Headaches and Your Vision

How a Headache Can Affect Your Eyes and Vision

Have you ever had a headache that affected your vision? Sometimes a headache can cause pain around your eyes, even though the headache is not associated with a vision problem. A headache can sometimes be a sign that your eyes are changing and that it may be time to schedule an eye exam. Although headaches can often be attributed to the ways in which we use our eyes, a severe headache should always be taken seriously.

Headaches That Affect Vision

Migraine Headache: A migraine headache can cause intense pain in and around your eyes. A migraine aura resembling flashing lights, a prismatic rainbow of lights or a zig-zag pattern of shimmering lights often precedes the actual headache. The aura typically lasts around 20 minutes. Some patients who experience the aura never develop the headache afterward. Migraines can also cause tingling or numbness of the skin. People with severe migraines also have nausea, vomiting and light sensitivity. Medications, certain foods, smells, loud noises, and bright lights can all trigger a migraine headache.

Cluster Headache: Cluster headaches are severe headaches associated with pain around the eye that appears in patterns or clusters. The pain may radiate down the neck to include the shoulder. Cluster headaches may occur daily for several months at a time. People who experience cluster headaches tend to have them a couple times per year and then they may disappear totally for a long period of time. It is not known exactly what causes cluster headaches, but they are considered one of the most severe headaches to experience.

Additional symptoms of cluster headaches include the following:

Vision Problems That Cause Headaches

Eye Strain: Simply overusing the focusing muscles of your eyes can cause eye strain, which often results in a headache. Our high tech world has improved our lives considerably, but small-screen texting and web browsing often causes strain on our eyes. Words and images on a computer screen do not have well-defined edges, as they are made up of several small dots, or pixels. The eyes cannot easily focus on pixels, so they must work harder to see the computer screen clearly. When the eye muscles become fatigued, a headache often develops around or behind the eyes.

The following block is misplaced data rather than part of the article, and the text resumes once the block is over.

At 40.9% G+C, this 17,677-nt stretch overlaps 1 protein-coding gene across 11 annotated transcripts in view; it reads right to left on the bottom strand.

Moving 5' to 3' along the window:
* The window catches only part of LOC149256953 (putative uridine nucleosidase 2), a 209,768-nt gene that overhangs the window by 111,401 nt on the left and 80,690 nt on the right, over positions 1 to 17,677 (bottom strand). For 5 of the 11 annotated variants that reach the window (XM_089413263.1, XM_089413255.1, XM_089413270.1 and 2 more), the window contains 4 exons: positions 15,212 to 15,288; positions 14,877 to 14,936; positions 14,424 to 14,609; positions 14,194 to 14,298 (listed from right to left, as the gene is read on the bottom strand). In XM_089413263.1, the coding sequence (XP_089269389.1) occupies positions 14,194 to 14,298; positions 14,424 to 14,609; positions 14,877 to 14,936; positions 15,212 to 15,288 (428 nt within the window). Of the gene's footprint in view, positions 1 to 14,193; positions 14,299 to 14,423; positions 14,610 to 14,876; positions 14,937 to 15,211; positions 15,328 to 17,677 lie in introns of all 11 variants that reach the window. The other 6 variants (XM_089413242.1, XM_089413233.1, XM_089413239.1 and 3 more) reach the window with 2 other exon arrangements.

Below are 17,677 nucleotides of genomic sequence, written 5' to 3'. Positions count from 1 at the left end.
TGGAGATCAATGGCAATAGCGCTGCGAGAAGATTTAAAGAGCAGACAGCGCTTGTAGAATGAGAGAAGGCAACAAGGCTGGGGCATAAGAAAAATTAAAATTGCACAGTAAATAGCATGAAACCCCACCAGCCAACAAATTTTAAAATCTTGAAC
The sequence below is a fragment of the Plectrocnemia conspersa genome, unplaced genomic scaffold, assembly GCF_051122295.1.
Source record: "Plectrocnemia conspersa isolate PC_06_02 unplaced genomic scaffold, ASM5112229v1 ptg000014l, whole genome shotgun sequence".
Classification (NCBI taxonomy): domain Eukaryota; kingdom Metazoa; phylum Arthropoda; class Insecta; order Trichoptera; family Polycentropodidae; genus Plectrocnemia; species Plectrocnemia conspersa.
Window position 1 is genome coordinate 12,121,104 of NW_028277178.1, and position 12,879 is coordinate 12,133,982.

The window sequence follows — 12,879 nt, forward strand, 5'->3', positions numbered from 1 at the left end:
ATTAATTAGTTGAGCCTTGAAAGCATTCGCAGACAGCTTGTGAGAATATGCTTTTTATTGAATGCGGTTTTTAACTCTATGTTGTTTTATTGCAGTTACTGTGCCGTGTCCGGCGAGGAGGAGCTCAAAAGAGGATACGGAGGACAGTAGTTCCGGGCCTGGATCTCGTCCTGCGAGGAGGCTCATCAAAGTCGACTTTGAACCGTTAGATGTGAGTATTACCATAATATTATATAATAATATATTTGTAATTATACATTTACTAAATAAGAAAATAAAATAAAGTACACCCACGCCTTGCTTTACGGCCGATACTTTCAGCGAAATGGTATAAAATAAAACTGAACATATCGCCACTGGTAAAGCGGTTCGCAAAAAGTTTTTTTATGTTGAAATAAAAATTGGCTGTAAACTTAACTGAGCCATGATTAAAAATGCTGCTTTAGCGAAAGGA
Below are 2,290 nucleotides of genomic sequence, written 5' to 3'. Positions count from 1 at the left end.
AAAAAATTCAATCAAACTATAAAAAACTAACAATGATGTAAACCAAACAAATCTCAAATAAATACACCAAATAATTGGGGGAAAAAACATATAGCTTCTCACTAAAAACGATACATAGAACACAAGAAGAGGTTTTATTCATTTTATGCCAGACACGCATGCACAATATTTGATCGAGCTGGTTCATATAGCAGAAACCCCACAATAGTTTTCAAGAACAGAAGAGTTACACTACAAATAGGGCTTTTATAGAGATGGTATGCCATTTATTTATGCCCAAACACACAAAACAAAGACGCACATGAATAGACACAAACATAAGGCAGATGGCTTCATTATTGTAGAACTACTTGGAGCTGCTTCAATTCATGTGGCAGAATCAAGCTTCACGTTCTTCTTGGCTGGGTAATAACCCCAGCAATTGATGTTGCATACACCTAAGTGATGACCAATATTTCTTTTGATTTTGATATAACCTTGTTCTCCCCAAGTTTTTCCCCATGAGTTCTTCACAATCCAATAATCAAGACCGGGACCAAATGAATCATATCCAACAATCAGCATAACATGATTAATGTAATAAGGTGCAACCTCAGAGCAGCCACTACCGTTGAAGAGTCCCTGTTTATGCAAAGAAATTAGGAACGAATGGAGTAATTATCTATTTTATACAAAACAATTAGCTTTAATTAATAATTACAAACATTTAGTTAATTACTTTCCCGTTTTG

Farsightedness: Adults and children with uncorrected farsightedness often complain of a frontal headache or a brow ache. If you are farsighted, you may find it difficult to focus on nearby objects and may feel eye strain, pain around the eyes, or a headache around the forehead. Headaches often occur because you are able to compensate for your farsightedness by subconsciously focusing harder.

Presbyopia: Around the age of 40, people begin to find it difficult to focus on nearby objects. Near point activities, such as reading, are often blurry. This is an unavoidable condition known as presbyopia and affects everyone at some point. Headaches often result due to trying to compensate for the lack of focusing power.

Giant Cell Arteritis: Also known as temporal arteritis, giant cell arteritis (GCA) is an inflammation of the lining of the arteries that run along the temple. GCA usually creates a headache that causes a constant, throbbing pain in the temples. Vision symptoms often occur because of a loss of blood supply to the optic nerve and retina. GCA is considered a medical emergency. If left untreated, the condition may cause vision loss in both eyes. Additional symptoms of GCA include:

  • Fever, fatigue and muscle aches
  • Scalp tenderness
  • Pain while chewing
  • Decreased vision​

Acute Angle-Closure Glaucoma: Acute angle-closure glaucoma is a rare type of glaucoma that causes a sudden onset of symptoms including headache. Eye pressure rises quickly in acute angle closure glaucoma causing the following:

  • Increased eye redness
  • Eye pain
  • Cloudy vision
  • Mid-dilated pupil

Ocular Ischemic Syndrome: Ocular ischemic syndrome is a condition that develops due to chronic lack of blood flow to the eye. This condition often causes a headache and decreased vision. People with ocular ischemic syndrome often have a host of other signs such as cataracts, glaucoma, iris neovascularization (new weak blood vessels in the iris), retinal hemorrhages, and white spots on the retina indicating lack of blood flow and oxygen to the tissue.

Herpes Zoster: Also known as shingles, herpes zoster is known for causing headache, vision changes and severe pain around the head and eye. Herpes zoster is a reactivation of the chicken pox virus and affects a single side of the body. A headache usually precedes an outbreak of painful skin blisters.

Pseudotumor Cerebri: Pseudotumor cerebri is a condition that occurs when the pressure within the skull, or intracranial pressure, increases in the absence of any clear identifiable cause by neuroimaging or other evaluation. For this reason, pseudotumor cerebri is also referred to as Idiopathic Intracranial Hypertension. Pseudotumor cerebri often causes a headache and hard to explain changes in vision. Left untreated, pseudotumor can lead to vision loss.

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